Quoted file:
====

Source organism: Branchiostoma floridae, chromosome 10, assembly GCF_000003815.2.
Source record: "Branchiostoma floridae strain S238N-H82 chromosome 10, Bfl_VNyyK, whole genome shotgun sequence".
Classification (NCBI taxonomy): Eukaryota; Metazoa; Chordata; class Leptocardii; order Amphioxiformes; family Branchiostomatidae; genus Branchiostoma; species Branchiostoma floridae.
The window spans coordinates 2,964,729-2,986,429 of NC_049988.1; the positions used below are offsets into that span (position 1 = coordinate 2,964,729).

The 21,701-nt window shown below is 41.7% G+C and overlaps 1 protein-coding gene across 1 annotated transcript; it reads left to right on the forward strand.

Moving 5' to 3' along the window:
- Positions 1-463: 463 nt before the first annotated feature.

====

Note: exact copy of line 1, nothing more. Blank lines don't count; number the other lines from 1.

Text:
Source organism: Branchiostoma floridae, chromosome 10, assembly GCF_000003815.2.